Peter Hickman insists he goes into the second week of the 2023 Isle of Man TT with plenty of possibilities to add to his record of wins, despite a slew of problems with his FHO Racing BMW meaning he ultimately just lost out to Michael Dunlop in the first of the two main-event races.
Hickman arguably started the Superbike TT as the clear favourite despite Dunlop breaking the existing lap record during practice week, with his record of premier class victories at the event well-established in recent years.
However, Hickman faced issues from the point he started the six-lap race and was up against it thanks to a problem with his S1000RR’s electronics that he said meant Sunday’s Superbike race was a lot more physically taxing than he would ordinarily have expected.
“Straight from the start I set off and before I’d even got to St Ninian’s [the crossroads within the first mile of the course], I couldn’t even shift into second gear,” he told The Race afterwards. “The quickshifter stopped working immediately, and I knew I was in for a long race before I’d even started.
“Then when we got down to Quarterbridge, the blipper [downshifter] didn’t work at all, either, which is not ideal to be honest.
“The whole race the blipper never worked, and the quickshifter was intermittent. Sometimes it would work, sometimes it wouldn’t, which is probably even worse to be honest. You don’t know what it is or isn’t going to do, which is tough.”
Those woes were compounded by an even more significant issue that developed as a result of the ones that Hickman went into the race expecting, though: a lack of consistent front brakes, as the vibrations from racing on the Snaefell Mountain circuit caused the pads in his brake calipers to get knocked back against their stops.
“The bike shakes its head too much,” he explained, “which we’ve been struggling with all week. Every time I went for the brakes, I didn’t have a brake – the pad knock-back is so bad that any time we get to any sort of braking zone, I have no brakes, which is not very nice. Very unnerving.
“By the end, I had kind of got used to it. I had to pump the brakes three times to get any sort of brake, and that’s what I had to do the entire race, which is not very nice.
“It means that you can’t really ride properly, because you’re always riding on the edge, erring on the side of caution. Every braking zone I was really early, then padding it three times.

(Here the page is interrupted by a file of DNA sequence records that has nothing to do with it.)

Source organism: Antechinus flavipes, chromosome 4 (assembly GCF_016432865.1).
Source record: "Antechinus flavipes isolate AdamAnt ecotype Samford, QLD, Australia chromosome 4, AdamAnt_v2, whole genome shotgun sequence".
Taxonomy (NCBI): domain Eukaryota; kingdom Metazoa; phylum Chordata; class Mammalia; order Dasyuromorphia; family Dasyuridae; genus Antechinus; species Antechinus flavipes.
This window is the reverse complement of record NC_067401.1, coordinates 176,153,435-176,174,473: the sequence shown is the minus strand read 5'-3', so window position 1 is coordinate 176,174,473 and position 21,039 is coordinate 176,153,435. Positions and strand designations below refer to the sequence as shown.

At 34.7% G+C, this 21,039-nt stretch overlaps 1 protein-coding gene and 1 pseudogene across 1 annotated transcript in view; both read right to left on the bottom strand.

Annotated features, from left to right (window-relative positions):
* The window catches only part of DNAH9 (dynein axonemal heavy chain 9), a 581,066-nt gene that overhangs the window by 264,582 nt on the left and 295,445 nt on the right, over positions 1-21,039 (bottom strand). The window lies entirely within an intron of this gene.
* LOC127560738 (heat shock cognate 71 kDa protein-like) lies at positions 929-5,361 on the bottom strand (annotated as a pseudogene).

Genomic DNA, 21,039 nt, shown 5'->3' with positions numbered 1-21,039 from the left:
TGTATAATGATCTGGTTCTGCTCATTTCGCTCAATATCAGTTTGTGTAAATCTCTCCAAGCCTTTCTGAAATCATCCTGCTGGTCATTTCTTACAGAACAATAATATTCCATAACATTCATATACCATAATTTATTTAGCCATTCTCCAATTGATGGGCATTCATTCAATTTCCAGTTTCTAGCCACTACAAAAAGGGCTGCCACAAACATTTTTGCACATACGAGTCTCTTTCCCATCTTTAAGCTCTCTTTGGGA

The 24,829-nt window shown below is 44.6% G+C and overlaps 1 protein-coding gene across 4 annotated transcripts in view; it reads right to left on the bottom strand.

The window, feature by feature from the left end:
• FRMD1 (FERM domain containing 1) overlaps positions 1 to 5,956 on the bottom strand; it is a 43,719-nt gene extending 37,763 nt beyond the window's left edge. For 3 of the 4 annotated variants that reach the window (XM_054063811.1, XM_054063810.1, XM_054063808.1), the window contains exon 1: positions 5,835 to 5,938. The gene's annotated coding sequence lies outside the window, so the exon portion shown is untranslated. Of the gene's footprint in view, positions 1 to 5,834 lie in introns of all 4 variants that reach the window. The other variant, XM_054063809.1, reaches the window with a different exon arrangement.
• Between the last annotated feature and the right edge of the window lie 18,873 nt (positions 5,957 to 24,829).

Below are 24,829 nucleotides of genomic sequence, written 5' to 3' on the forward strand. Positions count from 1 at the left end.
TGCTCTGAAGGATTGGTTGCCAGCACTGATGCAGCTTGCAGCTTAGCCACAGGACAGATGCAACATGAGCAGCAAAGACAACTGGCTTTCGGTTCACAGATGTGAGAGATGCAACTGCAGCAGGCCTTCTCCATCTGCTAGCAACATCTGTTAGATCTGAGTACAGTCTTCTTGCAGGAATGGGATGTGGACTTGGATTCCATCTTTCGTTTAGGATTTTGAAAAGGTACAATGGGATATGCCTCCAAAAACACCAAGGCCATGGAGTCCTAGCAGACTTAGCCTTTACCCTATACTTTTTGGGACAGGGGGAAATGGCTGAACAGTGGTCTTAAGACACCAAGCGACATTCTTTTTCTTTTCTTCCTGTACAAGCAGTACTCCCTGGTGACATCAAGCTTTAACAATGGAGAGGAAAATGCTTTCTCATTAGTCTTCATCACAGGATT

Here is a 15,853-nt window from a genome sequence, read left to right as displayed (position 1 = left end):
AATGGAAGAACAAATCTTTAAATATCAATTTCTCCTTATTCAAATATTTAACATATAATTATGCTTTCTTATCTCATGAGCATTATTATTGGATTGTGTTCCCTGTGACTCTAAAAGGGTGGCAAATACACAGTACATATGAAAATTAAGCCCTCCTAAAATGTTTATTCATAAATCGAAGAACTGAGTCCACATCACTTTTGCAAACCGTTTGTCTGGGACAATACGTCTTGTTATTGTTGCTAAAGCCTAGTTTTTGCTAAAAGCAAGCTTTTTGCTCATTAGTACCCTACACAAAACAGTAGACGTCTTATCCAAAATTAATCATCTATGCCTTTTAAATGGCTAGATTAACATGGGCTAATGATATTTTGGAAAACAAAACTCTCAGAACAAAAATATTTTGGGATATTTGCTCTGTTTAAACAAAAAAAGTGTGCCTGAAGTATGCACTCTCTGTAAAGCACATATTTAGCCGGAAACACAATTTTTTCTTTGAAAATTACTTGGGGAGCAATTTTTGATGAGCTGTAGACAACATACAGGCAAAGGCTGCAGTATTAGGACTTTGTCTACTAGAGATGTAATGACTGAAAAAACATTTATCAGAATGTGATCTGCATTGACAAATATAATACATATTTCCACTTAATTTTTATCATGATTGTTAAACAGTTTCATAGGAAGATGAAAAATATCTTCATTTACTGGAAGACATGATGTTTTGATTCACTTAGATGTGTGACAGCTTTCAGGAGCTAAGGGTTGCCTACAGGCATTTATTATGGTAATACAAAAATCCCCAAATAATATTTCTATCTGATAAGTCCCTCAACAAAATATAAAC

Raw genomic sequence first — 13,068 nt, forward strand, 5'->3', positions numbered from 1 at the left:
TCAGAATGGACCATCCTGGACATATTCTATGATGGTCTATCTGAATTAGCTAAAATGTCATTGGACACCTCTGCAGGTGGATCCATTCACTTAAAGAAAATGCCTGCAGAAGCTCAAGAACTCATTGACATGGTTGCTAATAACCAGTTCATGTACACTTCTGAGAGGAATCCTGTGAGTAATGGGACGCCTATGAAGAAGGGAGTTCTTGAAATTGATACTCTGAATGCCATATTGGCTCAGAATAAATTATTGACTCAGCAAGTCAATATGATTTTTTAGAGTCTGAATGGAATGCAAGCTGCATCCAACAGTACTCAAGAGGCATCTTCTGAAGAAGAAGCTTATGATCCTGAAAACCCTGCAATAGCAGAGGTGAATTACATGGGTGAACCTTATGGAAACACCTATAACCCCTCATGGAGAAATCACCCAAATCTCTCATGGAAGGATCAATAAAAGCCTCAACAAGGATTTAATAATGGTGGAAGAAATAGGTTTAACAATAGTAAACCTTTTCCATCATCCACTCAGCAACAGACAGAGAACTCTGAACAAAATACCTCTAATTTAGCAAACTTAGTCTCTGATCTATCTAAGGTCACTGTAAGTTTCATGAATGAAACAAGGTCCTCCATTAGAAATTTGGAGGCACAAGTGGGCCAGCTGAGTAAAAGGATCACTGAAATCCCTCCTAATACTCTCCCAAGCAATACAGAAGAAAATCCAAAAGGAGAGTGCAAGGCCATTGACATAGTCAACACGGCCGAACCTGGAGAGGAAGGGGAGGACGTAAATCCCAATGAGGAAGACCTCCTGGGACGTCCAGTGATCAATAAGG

“Sometimes I was even tucking the front, a couple of times, when I had panicked on the second pull and got nothing, then on the third pull it was suddenly there and I locked up the front in a straight line being too aggressive with the third brake, with a bit of panic.
“But that’s the way it goes, and we finished on the podium, which I wasn’t entirely sure we would be able to do after the first couple of miles. I just dug in really hard, as much as I could, and it’s still a new lap record, which is interesting, isn’t it?”
While it might not have been an easy event so far for Hickman, who also lost out to Dunlop in the opening Supersport race, he said the experience of managing the bike even with it’s issues – and the stunning lap he closed off the race with, which was just a tenth of a second from the absolute lap record – meant he was still confident of success with another six races to come this week.
“Even with the bike being a pain in the arse, I can still be fast with it,” he insisted. “But with the shifter as well… if it had just been the chassis problems, and not the brake problem, I might have been OK, but I can’t deal with three problems, or four problems.
“I had a shifter that was intermittent, a blipper that wasn’t working, no brakes, and a bike that’s being really aggressive over every bump that we came to. It was actually really physical, knocking the bike and me around.
“So, all those problems together, to still do a 135mph-point-whatever lap means I’ve got the pace, and if we can get rid of those problems, who knows where we could end up.”